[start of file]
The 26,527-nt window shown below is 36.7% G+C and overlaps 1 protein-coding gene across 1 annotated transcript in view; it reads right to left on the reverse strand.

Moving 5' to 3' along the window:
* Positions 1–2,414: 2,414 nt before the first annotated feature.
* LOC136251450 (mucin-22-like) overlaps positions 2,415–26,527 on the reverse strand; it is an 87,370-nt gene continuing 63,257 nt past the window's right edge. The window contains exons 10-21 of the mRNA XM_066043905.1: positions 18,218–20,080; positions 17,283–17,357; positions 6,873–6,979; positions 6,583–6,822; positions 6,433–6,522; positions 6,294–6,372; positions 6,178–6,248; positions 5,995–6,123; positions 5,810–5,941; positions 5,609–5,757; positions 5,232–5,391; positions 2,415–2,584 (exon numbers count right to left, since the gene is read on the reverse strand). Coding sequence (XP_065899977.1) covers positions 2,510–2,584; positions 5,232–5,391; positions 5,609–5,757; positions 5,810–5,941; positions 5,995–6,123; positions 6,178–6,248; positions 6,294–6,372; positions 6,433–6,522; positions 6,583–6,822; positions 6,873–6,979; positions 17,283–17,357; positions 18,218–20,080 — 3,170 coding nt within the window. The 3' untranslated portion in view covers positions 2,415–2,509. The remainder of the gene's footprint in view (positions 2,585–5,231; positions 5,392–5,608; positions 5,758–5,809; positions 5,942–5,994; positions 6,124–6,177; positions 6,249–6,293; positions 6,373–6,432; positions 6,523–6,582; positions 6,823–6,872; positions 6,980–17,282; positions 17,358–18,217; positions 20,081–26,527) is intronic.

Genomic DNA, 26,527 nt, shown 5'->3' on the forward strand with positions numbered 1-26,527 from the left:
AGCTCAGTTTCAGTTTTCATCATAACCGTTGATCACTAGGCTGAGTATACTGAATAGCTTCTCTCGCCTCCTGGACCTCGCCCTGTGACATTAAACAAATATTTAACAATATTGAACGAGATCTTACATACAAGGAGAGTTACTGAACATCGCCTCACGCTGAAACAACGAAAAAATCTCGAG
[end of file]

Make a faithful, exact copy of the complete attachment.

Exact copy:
The 26,527-nt window shown below is 36.7% G+C and overlaps 1 protein-coding gene across 1 annotated transcript in view; it reads right to left on the reverse strand.

Moving 5' to 3' along the window:
* Positions 1–2,414: 2,414 nt before the first annotated feature.
* LOC136251450 (mucin-22-like) overlaps positions 2,415–26,527 on the reverse strand; it is an 87,370-nt gene continuing 63,257 nt past the window's right edge. The window contains exons 10-21 of the mRNA XM_066043905.1: positions 18,218–20,080; positions 17,283–17,357; positions 6,873–6,979; positions 6,583–6,822; positions 6,433–6,522; positions 6,294–6,372; positions 6,178–6,248; positions 5,995–6,123; positions 5,810–5,941; positions 5,609–5,757; positions 5,232–5,391; positions 2,415–2,584 (exon numbers count right to left, since the gene is read on the reverse strand). Coding sequence (XP_065899977.1) covers positions 2,510–2,584; positions 5,232–5,391; positions 5,609–5,757; positions 5,810–5,941; positions 5,995–6,123; positions 6,178–6,248; positions 6,294–6,372; positions 6,433–6,522; positions 6,583–6,822; positions 6,873–6,979; positions 17,283–17,357; positions 18,218–20,080 — 3,170 coding nt within the window. The 3' untranslated portion in view covers positions 2,415–2,509. The remainder of the gene's footprint in view (positions 2,585–5,231; positions 5,392–5,608; positions 5,758–5,809; positions 5,942–5,994; positions 6,124–6,177; positions 6,249–6,293; positions 6,373–6,432; positions 6,523–6,582; positions 6,823–6,872; positions 6,980–17,282; positions 17,358–18,217; positions 20,081–26,527) is intronic.

Genomic DNA, 26,527 nt, shown 5'->3' on the forward strand with positions numbered 1-26,527 from the left:
AGCTCAGTTTCAGTTTTCATCATAACCGTTGATCACTAGGCTGAGTATACTGAATAGCTTCTCTCGCCTCCTGGACCTCGCCCTGTGACATTAAACAAATATTTAACAATATTGAACGAGATCTTACATACAAGGAGAGTTACTGAACATCGCCTCACGCTGAAACAACGAAAAAATCTCGAG